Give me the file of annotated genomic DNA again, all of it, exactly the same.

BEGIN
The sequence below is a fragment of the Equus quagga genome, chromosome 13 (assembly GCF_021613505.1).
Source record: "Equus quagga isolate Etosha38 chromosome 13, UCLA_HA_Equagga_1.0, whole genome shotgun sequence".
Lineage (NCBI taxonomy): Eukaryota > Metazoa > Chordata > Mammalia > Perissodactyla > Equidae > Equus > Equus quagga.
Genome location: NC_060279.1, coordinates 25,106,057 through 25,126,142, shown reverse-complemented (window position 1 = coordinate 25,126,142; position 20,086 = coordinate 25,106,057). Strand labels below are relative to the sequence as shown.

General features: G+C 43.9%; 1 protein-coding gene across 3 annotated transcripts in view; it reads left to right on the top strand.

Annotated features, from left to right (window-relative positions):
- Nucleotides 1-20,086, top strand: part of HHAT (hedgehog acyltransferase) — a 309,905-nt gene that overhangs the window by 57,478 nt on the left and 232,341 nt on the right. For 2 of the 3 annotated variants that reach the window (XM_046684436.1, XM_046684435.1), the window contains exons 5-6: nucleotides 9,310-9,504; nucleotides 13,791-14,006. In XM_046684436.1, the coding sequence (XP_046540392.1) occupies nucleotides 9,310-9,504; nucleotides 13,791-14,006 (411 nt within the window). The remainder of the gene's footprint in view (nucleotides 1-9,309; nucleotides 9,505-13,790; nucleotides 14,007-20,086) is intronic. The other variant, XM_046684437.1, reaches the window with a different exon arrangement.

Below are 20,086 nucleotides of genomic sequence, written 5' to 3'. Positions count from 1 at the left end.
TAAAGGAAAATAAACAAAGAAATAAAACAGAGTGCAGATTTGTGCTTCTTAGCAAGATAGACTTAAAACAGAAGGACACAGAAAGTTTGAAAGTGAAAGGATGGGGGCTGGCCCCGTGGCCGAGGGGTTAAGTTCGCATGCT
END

The sequence below is a fragment of the Equus quagga genome, chromosome 13 (assembly GCF_021613505.1).
Source record: "Equus quagga isolate Etosha38 chromosome 13, UCLA_HA_Equagga_1.0, whole genome shotgun sequence".
Lineage (NCBI taxonomy): Eukaryota > Metazoa > Chordata > Mammalia > Perissodactyla > Equidae > Equus > Equus quagga.
Genome location: NC_060279.1, coordinates 25,106,057 through 25,126,142, shown reverse-complemented (window position 1 = coordinate 25,126,142; position 20,086 = coordinate 25,106,057). Strand labels below are relative to the sequence as shown.

General features: G+C 43.9%; 1 protein-coding gene across 3 annotated transcripts in view; it reads left to right on the top strand.

Annotated features, from left to right (window-relative positions):
- Nucleotides 1-20,086, top strand: part of HHAT (hedgehog acyltransferase) — a 309,905-nt gene that overhangs the window by 57,478 nt on the left and 232,341 nt on the right. For 2 of the 3 annotated variants that reach the window (XM_046684436.1, XM_046684435.1), the window contains exons 5-6: nucleotides 9,310-9,504; nucleotides 13,791-14,006. In XM_046684436.1, the coding sequence (XP_046540392.1) occupies nucleotides 9,310-9,504; nucleotides 13,791-14,006 (411 nt within the window). The remainder of the gene's footprint in view (nucleotides 1-9,309; nucleotides 9,505-13,790; nucleotides 14,007-20,086) is intronic. The other variant, XM_046684437.1, reaches the window with a different exon arrangement.

Below are 20,086 nucleotides of genomic sequence, written 5' to 3'. Positions count from 1 at the left end.
TAAAGGAAAATAAACAAAGAAATAAAACAGAGTGCAGATTTGTGCTTCTTAGCAAGATAGACTTAAAACAGAAGGACACAGAAAGTTTGAAAGTGAAAGGATGGGGGCTGGCCCCGTGGCCGAGGGGTTAAGTTCGCATGCT